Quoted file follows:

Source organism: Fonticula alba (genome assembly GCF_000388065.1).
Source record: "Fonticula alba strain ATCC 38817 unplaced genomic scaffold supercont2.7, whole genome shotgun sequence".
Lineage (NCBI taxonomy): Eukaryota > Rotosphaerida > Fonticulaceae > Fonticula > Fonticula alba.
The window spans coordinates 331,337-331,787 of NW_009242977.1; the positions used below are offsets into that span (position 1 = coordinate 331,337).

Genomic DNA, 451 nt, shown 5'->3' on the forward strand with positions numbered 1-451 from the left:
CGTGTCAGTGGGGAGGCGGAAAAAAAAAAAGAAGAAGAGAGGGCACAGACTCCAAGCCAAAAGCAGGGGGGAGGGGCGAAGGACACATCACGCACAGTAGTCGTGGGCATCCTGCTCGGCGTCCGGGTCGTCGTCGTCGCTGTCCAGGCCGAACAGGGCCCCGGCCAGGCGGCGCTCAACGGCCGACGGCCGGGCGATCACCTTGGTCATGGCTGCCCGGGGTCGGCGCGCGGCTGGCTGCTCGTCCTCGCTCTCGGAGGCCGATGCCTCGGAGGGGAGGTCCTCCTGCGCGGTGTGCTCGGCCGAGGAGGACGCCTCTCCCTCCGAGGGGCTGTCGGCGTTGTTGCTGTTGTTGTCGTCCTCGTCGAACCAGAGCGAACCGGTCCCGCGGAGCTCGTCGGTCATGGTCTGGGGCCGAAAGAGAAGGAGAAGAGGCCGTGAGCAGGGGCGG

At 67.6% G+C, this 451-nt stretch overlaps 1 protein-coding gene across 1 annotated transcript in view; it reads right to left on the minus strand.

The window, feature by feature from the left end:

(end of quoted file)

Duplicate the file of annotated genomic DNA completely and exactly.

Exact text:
Source organism: Fonticula alba (genome assembly GCF_000388065.1).
Source record: "Fonticula alba strain ATCC 38817 unplaced genomic scaffold supercont2.7, whole genome shotgun sequence".
Lineage (NCBI taxonomy): Eukaryota > Rotosphaerida > Fonticulaceae > Fonticula > Fonticula alba.
The window spans coordinates 331,337-331,787 of NW_009242977.1; the positions used below are offsets into that span (position 1 = coordinate 331,337).

Genomic DNA, 451 nt, shown 5'->3' on the forward strand with positions numbered 1-451 from the left:
CGTGTCAGTGGGGAGGCGGAAAAAAAAAAAGAAGAAGAGAGGGCACAGACTCCAAGCCAAAAGCAGGGGGGAGGGGCGAAGGACACATCACGCACAGTAGTCGTGGGCATCCTGCTCGGCGTCCGGGTCGTCGTCGTCGCTGTCCAGGCCGAACAGGGCCCCGGCCAGGCGGCGCTCAACGGCCGACGGCCGGGCGATCACCTTGGTCATGGCTGCCCGGGGTCGGCGCGCGGCTGGCTGCTCGTCCTCGCTCTCGGAGGCCGATGCCTCGGAGGGGAGGTCCTCCTGCGCGGTGTGCTCGGCCGAGGAGGACGCCTCTCCCTCCGAGGGGCTGTCGGCGTTGTTGCTGTTGTTGTCGTCCTCGTCGAACCAGAGCGAACCGGTCCCGCGGAGCTCGTCGGTCATGGTCTGGGGCCGAAAGAGAAGGAGAAGAGGCCGTGAGCAGGGGCGG

At 67.6% G+C, this 451-nt stretch overlaps 1 protein-coding gene across 1 annotated transcript in view; it reads right to left on the minus strand.

The window, feature by feature from the left end: